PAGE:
Q: What are you involved in on campus?
A: My involvement currently for this semester is: chair of Lead4Justice organizing committee, Peer Mentor, ABS Leader, HOPE leader, ITS Coordinator, IDEAS program co-facilitator, Academic Peer mentor, DiverCity, Alcohol and Other Drugs Committee, College Disciplinary Committee, Campus Ministry retreat leader.
Q: Tell me about the Lead4Justice conference that will be going on in March.
A: Lead4Justice is an attempt to change the culture of “the Stonehill bubble” by showing that live, present and a multitude of students, staff and faculty at Stonehill care about issues. This initiative is an attempt to bring all those who care, to actively engage with each other and live out our mission of thinking, acting, and leading for a more just and compassionate world in its most basic form. We, as students want to involve our peers in this dialogue of justice and activism by showing that we care and they are not alone. Thus, Lead4Justice is the first student run, student planned, and student led effort to express our empowered voice as a collective community of learners. It is to show our community that change can happen if enough of us believe in it.
Q: You are involved in many clubs and organizations on campus, what do you take away from being so active in the Stonehill community?
A: I think I would do a disservice to my experience in college and in the United States of America if I did not engage in the best way possible. Stonehill has given me a lot, starting from a scholarship to friends and family. I haven’t been home for the past two years now, but I very rarely miss my family because Stonehill makes me feel at home. My involvement on campus is just my way of giving back to the community. And being active also makes sure that I am using my education for the best purpose possible. If I just left my education to the books, I would say I am doing a disservice to my experience of education in the first place. So, being involved in the community that I call home is only fair.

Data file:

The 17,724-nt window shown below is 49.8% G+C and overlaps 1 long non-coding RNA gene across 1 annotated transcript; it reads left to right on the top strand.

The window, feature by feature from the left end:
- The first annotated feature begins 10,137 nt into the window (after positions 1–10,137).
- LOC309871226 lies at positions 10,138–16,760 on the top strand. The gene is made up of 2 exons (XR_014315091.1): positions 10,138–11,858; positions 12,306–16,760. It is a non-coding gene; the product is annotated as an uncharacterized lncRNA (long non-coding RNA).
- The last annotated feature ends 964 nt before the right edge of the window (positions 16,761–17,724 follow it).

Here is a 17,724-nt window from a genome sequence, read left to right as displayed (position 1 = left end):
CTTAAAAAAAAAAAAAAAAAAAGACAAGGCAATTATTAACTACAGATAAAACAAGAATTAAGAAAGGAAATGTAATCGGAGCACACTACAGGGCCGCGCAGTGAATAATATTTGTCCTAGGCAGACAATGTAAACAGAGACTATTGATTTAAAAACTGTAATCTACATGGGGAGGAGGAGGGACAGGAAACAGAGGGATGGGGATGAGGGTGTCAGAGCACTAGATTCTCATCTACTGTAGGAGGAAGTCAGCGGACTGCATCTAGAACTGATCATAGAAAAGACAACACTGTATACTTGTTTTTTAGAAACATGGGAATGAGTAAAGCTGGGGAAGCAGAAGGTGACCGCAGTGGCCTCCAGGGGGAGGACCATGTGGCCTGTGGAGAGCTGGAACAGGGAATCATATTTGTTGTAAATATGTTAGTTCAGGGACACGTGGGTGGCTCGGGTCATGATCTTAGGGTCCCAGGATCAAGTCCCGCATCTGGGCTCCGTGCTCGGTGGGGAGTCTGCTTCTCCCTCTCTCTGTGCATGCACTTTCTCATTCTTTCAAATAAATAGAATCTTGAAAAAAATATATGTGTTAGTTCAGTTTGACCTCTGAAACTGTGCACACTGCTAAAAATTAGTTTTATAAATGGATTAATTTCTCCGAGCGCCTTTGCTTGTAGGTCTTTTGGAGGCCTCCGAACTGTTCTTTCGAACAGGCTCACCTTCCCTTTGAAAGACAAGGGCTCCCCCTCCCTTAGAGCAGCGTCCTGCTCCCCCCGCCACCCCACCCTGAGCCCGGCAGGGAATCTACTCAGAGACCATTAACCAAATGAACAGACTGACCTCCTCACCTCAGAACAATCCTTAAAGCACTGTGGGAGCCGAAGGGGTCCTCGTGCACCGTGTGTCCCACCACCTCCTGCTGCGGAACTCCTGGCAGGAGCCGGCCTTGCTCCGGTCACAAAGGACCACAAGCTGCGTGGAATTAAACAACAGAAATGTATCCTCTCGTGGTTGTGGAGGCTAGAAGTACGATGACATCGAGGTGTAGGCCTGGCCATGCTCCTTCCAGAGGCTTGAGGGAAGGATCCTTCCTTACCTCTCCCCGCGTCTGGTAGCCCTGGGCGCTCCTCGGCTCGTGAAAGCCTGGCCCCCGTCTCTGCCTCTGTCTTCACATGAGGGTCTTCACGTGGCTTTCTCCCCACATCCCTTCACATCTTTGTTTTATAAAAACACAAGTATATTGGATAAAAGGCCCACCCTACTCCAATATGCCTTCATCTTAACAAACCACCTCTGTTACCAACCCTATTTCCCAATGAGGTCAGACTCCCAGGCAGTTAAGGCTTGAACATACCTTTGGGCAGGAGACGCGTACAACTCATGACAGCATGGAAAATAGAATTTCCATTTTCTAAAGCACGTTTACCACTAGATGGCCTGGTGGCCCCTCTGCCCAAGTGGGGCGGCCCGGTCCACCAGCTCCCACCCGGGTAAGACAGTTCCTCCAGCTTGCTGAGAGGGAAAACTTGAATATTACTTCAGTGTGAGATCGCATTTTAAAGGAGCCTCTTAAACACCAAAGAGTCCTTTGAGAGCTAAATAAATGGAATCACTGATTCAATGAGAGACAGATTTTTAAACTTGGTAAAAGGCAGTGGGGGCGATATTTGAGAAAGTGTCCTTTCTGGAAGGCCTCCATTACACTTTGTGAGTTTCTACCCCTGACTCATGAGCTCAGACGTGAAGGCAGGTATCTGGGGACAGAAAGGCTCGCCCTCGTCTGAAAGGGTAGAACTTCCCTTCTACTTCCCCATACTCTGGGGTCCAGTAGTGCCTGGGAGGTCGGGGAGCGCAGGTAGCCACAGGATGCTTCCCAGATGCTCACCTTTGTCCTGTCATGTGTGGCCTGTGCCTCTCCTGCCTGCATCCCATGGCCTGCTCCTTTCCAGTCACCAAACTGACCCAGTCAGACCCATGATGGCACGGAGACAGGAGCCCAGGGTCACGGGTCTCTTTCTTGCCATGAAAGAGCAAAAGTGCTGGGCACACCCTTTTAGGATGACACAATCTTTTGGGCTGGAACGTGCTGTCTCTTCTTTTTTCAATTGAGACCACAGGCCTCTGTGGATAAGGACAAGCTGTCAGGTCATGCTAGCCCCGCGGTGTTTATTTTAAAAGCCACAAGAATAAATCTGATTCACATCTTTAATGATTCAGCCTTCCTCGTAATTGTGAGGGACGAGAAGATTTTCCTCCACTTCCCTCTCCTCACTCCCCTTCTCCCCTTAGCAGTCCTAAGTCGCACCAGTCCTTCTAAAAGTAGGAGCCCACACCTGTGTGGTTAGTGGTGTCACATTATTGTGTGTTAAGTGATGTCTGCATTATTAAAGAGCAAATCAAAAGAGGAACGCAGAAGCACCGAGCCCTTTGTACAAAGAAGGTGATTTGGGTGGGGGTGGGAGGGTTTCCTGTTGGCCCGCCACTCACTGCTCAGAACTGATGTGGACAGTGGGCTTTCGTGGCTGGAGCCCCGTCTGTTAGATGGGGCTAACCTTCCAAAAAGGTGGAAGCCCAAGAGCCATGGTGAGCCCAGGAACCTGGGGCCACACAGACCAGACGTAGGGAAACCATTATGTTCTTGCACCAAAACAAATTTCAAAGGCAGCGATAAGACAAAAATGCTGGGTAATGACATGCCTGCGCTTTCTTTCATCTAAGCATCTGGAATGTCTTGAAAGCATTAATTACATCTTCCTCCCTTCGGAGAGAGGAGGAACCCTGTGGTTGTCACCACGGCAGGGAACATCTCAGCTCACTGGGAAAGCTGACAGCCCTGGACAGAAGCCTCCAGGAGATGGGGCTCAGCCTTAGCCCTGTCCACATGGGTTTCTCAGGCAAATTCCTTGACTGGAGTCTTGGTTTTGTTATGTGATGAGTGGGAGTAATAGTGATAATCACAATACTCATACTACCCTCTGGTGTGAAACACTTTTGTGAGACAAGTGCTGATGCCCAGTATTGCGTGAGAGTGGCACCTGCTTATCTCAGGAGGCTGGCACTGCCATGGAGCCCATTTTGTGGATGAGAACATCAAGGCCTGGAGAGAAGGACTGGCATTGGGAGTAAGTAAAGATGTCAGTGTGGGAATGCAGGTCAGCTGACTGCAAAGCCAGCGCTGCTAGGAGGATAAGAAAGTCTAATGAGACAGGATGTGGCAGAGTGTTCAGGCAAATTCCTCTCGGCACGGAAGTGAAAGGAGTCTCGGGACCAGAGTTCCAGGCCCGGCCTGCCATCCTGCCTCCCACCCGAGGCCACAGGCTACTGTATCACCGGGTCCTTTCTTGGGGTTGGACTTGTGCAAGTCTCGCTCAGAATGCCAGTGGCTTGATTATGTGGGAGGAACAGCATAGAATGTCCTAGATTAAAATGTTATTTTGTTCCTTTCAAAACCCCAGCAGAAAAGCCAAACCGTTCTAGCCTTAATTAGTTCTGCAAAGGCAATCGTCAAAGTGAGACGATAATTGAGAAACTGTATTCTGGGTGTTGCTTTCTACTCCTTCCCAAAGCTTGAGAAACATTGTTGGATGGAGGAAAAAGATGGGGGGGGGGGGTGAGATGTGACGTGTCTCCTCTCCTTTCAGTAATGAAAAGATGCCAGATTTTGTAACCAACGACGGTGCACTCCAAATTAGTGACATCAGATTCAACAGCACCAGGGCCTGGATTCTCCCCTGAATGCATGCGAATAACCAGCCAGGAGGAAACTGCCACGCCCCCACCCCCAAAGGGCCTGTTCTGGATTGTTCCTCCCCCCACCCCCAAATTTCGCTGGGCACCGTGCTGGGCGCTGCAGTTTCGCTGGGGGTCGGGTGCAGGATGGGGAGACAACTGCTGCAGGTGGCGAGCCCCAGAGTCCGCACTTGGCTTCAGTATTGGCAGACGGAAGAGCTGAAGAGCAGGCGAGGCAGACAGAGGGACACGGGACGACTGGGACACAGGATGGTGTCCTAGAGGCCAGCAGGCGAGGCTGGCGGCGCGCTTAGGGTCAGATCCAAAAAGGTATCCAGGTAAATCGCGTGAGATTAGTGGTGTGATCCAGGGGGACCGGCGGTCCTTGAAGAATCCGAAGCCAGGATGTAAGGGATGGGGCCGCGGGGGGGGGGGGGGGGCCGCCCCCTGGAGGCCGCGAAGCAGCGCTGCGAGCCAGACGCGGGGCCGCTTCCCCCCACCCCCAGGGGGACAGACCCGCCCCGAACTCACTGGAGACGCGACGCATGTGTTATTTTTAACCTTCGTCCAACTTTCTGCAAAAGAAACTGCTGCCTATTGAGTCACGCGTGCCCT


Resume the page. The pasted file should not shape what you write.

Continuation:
Q: This past weekend you were a leader on the Christ Encounters Campus Ministry retreat. What was that experience like?
A: Religiously, I identify as a Hindu. So many people usually get confused as to why I get involved with a retreat that is very much grounded in the Christian faith and tradition. But, I would say, that’s exactly the point. Experiencing a different faith is part of experiencing diversity, and the catch is to not just recognize it as diversity but to see how you can connect to the experience of people so different from yourself. I think that is where the strength of diversity lies in being open to experience. Having been a leader in the Christ Encounters retreat, I had the wonderful opportunity to meet, engage and get to know 50 something other people, who all had different faith traditions and were still able to connect with each other. It was an invigorating feeling to be part of this experience.